As I said, this is really a trivial thing - but I think what bothers me the most is that it drives home the notion that we are supposed to just blindly follow whatever our leaders ask of us. If we're told to jump than our only response should be "how high?" We can't question or even suggest better ways - I guess, because, if there were a better way then God would surely have "revealed" it to the stake leaders; so, our own ideas are obviously satanic in origin if they don't mesh 100% with those from the church hierarchy. There is no opportunity for synergy to build upon the ideas of church leaders to come up with the better solution; and, the result is mediocrity, of which this is a perfect example - a collection of spreadsheets from each ward in the stake containing useless data. And at such an enormous waste of time and energy which could have easily been channeled to collect data that would have been useful in assessing and promoting family history and temple work in the ward.
But, this being my gay blog - this post isn't really about family history. It's about coming up with the best solutions to address the problems facing the LDS church. Certainly, how to deal with gay members of the church is a problem for which the LDS church leadership is not prepared - evidenced by the dismal retention rate of gay members in the LDS church. The straight membership can console themselves that we're simply being led astray by the adversary - but seriously, 99% of us can't keep a lid on our attractions to the same gender? It's insulting to suggest that being gay equates to being weak!
I have to believe the answers are out there - answers which could be found with the help of people like those of us in the Mormon queerosphere. But our culture doesn't allow for a bottoms-up approach - everything has to come from the top down.
Now, to be fair, there are islands of hope - a bishop here, a stake president there - local church leaders who seems to 'get it' and who demonstrate genuine interest in helping gay members. But, for every island of hope - there are islands of despair, such as the bishop that TGD blogged about who counseled a family member who is having thoughts of suicide that "its best to follow through the suicide than to give into men."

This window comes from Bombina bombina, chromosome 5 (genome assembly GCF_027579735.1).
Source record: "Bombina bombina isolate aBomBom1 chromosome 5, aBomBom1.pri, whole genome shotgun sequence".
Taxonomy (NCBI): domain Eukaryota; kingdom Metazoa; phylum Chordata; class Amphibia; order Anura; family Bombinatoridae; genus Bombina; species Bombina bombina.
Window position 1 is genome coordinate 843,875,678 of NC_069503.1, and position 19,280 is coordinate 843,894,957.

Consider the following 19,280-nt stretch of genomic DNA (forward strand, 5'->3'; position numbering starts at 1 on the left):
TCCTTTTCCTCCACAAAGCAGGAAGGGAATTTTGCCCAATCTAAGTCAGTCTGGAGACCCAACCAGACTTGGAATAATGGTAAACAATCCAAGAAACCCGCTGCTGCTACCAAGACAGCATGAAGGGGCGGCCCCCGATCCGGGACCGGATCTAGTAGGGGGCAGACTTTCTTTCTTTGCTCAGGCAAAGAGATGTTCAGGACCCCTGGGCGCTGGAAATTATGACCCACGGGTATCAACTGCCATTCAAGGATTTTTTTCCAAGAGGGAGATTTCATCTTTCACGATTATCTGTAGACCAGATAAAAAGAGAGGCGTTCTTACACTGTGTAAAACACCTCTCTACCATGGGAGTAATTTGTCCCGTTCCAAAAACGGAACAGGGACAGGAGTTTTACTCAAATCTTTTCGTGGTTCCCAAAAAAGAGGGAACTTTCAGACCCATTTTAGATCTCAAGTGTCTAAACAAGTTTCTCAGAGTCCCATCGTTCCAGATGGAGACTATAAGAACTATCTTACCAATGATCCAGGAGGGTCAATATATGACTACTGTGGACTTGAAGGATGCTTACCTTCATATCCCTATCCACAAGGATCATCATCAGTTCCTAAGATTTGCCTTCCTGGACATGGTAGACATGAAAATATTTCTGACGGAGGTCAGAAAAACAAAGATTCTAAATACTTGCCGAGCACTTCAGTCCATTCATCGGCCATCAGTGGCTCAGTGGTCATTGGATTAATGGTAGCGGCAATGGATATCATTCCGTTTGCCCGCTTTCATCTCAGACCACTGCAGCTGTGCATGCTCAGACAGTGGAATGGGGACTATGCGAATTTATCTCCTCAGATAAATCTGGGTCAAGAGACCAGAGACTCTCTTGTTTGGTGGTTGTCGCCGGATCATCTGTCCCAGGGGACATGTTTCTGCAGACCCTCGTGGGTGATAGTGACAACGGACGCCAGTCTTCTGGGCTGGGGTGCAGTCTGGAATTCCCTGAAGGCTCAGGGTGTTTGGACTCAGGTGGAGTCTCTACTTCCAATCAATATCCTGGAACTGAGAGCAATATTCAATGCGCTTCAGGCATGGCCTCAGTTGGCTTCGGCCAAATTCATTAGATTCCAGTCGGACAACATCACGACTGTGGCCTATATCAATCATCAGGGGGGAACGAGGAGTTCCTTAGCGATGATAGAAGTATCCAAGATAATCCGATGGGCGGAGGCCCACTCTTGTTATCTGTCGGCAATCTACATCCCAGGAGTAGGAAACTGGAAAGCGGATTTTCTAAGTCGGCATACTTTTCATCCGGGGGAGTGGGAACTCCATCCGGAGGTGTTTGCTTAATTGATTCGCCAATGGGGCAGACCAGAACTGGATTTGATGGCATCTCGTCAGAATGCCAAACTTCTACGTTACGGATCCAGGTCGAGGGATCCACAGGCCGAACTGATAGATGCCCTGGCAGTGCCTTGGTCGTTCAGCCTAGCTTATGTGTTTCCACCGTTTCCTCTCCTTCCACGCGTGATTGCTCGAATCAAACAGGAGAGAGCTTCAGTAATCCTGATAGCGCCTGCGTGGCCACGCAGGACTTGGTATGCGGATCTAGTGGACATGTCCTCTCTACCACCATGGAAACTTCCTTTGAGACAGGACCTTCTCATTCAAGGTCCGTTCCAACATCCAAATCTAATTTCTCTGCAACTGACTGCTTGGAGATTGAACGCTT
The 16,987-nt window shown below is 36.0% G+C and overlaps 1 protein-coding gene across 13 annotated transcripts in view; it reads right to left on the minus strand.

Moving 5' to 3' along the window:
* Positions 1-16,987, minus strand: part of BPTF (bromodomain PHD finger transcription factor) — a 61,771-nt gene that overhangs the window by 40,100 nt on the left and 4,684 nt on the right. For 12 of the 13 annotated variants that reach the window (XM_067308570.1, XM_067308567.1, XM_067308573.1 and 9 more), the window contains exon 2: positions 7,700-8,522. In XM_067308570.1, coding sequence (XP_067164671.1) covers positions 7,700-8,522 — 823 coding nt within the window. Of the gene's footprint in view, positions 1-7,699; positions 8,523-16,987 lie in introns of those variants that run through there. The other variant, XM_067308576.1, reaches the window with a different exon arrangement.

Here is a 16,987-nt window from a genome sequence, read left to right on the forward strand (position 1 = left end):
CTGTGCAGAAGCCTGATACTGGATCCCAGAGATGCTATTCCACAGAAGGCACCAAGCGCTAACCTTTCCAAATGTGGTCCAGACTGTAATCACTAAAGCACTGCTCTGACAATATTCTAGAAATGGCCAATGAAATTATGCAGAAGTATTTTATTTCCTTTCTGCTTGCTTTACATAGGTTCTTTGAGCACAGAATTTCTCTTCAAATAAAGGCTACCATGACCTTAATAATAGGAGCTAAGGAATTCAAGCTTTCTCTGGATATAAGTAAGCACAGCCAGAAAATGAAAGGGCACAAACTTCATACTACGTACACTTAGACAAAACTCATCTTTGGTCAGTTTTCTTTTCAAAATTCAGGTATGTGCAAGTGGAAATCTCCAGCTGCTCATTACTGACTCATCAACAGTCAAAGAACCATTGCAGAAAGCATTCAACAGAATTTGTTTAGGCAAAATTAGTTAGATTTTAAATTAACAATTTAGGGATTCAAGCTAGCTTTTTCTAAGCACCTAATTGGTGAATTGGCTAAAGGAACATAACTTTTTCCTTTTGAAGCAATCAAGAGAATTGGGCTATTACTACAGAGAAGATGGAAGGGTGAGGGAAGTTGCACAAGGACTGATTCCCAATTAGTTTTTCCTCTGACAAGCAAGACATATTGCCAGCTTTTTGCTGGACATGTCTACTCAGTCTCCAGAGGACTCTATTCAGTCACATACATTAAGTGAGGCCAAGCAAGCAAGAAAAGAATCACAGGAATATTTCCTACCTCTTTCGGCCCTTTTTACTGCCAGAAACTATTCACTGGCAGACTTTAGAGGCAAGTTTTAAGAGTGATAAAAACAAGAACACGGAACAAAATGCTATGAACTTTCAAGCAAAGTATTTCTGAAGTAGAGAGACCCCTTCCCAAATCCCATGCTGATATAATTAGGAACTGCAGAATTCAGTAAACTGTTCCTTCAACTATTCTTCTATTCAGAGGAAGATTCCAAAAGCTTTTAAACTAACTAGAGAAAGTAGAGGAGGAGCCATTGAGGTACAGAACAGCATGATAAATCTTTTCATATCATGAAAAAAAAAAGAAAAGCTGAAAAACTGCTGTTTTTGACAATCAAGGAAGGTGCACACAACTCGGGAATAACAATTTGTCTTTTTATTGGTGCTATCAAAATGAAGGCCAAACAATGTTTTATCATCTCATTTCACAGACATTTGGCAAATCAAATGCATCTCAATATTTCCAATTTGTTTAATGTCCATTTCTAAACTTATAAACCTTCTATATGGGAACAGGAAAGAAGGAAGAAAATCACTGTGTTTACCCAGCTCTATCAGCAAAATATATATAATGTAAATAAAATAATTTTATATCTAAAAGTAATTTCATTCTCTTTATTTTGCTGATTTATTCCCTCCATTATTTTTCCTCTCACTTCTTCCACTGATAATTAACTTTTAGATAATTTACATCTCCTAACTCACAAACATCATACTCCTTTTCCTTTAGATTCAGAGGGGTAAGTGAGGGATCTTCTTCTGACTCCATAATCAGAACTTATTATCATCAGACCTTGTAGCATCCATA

In my previous blog post, I mentioned that I believe change will come - eventually. I still believe that; but, my recent experiences have demonstrated to me that change will not come from within. Good gay members of the church - who are an excellent source of ideas for how to best address the gay contingent in the church - will have little to no effect in changing the hearts and minds of the church leadership as a whole. To even consider such smacks right in the face of our doctrine of priesthood leadership - because those of us in the trenches do not hold the "keys" to receive inspiration for anything other than ourselves and our families. To even suggest that we might have the answers for the church as a whole is a sure indication that we are in league with the devil - the father of all lies who seeks the deceive the righteous.
I believe change will come - but it will have to come from outside of the church. As society increasingly accepts homosexuality, the LDS church will increasingly come across as petty and vindictive towards that segment of society; and, this will force LDS church leadership to reconsider how to best address homosexuality in the church.
Some commentators to my previous blog post took issue with my statement that "the LDS church does not hate gays - they only hate what gays do in the privacy of their bedrooms." - countering that the actions of the LDS church speak louder than their words. I understand what they are saying - but I still hold to my opinion. The LDS church does not "hate" us - they "fear" us. I believe actions by the LDS church to oppose anything 'gay' - such as proposition 8, or BKP's comments in general conference - are out of fear rather than hate. And fear can make people irrational in their words and their actions.
Hate is such as strong word - and I believe church leaders have a genuine concern for the salvation of our souls; but, the very idea of two men or two women in a loving relationship smacks right in the face of our doctrine of the eternal family - and that scares the hell out of them. It scares them enough that to even suggest that such loving same sex relationships could be acceptable to God is blasphemy.
Well ... maybe, just maybe, all it really means is that perhaps we don't understand the doctrine of eternal families as well as we think we do.
In the meantime, I've lost hope that I personally will be able to do anything that might make a difference in the lives of my family - my MoHo family.
And I find myself wondering - how did we get from teaching correct principals and letting the saints govern themselves to blind obedience and damn the consequences?
A lot has been written about recent changes to the LDS Church Handbook of Instructions prognosticating about the impact said changes have on gay Mormons. Organizations like HRC have claimed responsibility for the church instituting said changes because of their activism - which the church, of course, has denied.